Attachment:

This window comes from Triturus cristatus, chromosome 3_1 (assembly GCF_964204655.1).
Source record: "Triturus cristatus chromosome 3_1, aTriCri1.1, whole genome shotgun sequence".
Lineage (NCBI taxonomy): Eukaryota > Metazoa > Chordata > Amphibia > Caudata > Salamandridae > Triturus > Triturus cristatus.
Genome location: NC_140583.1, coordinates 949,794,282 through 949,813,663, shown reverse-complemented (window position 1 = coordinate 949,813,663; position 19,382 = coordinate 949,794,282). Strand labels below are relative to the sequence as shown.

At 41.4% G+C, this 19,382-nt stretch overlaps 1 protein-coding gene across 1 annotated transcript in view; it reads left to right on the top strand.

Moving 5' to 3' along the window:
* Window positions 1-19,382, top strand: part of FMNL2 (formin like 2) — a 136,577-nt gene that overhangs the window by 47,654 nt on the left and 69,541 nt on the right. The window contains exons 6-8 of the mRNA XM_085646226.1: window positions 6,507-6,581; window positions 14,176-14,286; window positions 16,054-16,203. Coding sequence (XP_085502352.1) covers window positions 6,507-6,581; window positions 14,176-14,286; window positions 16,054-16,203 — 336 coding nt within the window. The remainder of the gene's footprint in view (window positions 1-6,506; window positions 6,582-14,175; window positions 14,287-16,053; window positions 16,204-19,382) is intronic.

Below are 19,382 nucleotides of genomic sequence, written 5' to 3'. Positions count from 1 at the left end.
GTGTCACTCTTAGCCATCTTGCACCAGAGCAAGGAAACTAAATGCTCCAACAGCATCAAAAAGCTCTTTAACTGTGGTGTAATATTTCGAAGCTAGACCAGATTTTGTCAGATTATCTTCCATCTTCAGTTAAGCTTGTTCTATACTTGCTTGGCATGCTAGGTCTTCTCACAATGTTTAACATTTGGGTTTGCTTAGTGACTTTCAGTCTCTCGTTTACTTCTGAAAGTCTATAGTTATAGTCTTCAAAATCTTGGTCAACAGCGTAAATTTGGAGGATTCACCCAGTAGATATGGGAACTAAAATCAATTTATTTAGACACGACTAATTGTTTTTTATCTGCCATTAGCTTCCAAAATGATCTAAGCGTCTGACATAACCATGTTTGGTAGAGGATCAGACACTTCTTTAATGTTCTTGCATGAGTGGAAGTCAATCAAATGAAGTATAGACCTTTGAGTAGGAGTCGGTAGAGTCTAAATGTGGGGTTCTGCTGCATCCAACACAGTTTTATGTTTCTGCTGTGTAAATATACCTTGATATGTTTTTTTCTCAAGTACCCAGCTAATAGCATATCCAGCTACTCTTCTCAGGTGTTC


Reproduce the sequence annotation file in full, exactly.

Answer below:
This window comes from Triturus cristatus, chromosome 3_1 (assembly GCF_964204655.1).
Source record: "Triturus cristatus chromosome 3_1, aTriCri1.1, whole genome shotgun sequence".
Lineage (NCBI taxonomy): Eukaryota > Metazoa > Chordata > Amphibia > Caudata > Salamandridae > Triturus > Triturus cristatus.
Genome location: NC_140583.1, coordinates 949,794,282 through 949,813,663, shown reverse-complemented (window position 1 = coordinate 949,813,663; position 19,382 = coordinate 949,794,282). Strand labels below are relative to the sequence as shown.

At 41.4% G+C, this 19,382-nt stretch overlaps 1 protein-coding gene across 1 annotated transcript in view; it reads left to right on the top strand.

Moving 5' to 3' along the window:
* Window positions 1-19,382, top strand: part of FMNL2 (formin like 2) — a 136,577-nt gene that overhangs the window by 47,654 nt on the left and 69,541 nt on the right. The window contains exons 6-8 of the mRNA XM_085646226.1: window positions 6,507-6,581; window positions 14,176-14,286; window positions 16,054-16,203. Coding sequence (XP_085502352.1) covers window positions 6,507-6,581; window positions 14,176-14,286; window positions 16,054-16,203 — 336 coding nt within the window. The remainder of the gene's footprint in view (window positions 1-6,506; window positions 6,582-14,175; window positions 14,287-16,053; window positions 16,204-19,382) is intronic.

Below are 19,382 nucleotides of genomic sequence, written 5' to 3'. Positions count from 1 at the left end.
GTGTCACTCTTAGCCATCTTGCACCAGAGCAAGGAAACTAAATGCTCCAACAGCATCAAAAAGCTCTTTAACTGTGGTGTAATATTTCGAAGCTAGACCAGATTTTGTCAGATTATCTTCCATCTTCAGTTAAGCTTGTTCTATACTTGCTTGGCATGCTAGGTCTTCTCACAATGTTTAACATTTGGGTTTGCTTAGTGACTTTCAGTCTCTCGTTTACTTCTGAAAGTCTATAGTTATAGTCTTCAAAATCTTGGTCAACAGCGTAAATTTGGAGGATTCACCCAGTAGATATGGGAACTAAAATCAATTTATTTAGACACGACTAATTGTTTTTTATCTGCCATTAGCTTCCAAAATGATCTAAGCGTCTGACATAACCATGTTTGGTAGAGGATCAGACACTTCTTTAATGTTCTTGCATGAGTGGAAGTCAATCAAATGAAGTATAGACCTTTGAGTAGGAGTCGGTAGAGTCTAAATGTGGGGTTCTGCTGCATCCAACACAGTTTTATGTTTCTGCTGTGTAAATATACCTTGATATGTTTTTTTCTCAAGTACCCAGCTAATAGCATATCCAGCTACTCTTCTCAGGTGTTC